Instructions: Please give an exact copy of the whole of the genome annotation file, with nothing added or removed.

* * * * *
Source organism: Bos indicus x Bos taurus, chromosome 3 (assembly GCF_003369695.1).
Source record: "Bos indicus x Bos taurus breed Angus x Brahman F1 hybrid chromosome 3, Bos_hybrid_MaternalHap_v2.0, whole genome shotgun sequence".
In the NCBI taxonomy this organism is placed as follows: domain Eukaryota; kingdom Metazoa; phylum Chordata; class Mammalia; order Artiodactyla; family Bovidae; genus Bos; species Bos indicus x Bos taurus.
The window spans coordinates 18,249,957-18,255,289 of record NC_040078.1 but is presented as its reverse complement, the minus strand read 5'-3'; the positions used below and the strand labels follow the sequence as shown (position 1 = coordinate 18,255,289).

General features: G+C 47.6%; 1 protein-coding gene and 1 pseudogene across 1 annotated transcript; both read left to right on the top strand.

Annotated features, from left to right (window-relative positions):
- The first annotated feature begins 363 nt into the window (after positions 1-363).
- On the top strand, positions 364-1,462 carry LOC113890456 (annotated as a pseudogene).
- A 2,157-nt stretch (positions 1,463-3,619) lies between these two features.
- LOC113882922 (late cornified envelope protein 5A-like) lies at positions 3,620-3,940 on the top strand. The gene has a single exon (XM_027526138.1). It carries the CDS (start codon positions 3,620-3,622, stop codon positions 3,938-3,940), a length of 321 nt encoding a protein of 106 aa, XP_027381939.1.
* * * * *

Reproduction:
Source organism: Bos indicus x Bos taurus, chromosome 3 (assembly GCF_003369695.1).
Source record: "Bos indicus x Bos taurus breed Angus x Brahman F1 hybrid chromosome 3, Bos_hybrid_MaternalHap_v2.0, whole genome shotgun sequence".
In the NCBI taxonomy this organism is placed as follows: domain Eukaryota; kingdom Metazoa; phylum Chordata; class Mammalia; order Artiodactyla; family Bovidae; genus Bos; species Bos indicus x Bos taurus.
The window spans coordinates 18,249,957-18,255,289 of record NC_040078.1 but is presented as its reverse complement, the minus strand read 5'-3'; the positions used below and the strand labels follow the sequence as shown (position 1 = coordinate 18,255,289).

General features: G+C 47.6%; 1 protein-coding gene and 1 pseudogene across 1 annotated transcript; both read left to right on the top strand.

Annotated features, from left to right (window-relative positions):
- The first annotated feature begins 363 nt into the window (after positions 1-363).
- On the top strand, positions 364-1,462 carry LOC113890456 (annotated as a pseudogene).
- A 2,157-nt stretch (positions 1,463-3,619) lies between these two features.
- LOC113882922 (late cornified envelope protein 5A-like) lies at positions 3,620-3,940 on the top strand. The gene has a single exon (XM_027526138.1). It carries the CDS (start codon positions 3,620-3,622, stop codon positions 3,938-3,940), a length of 321 nt encoding a protein of 106 aa, XP_027381939.1.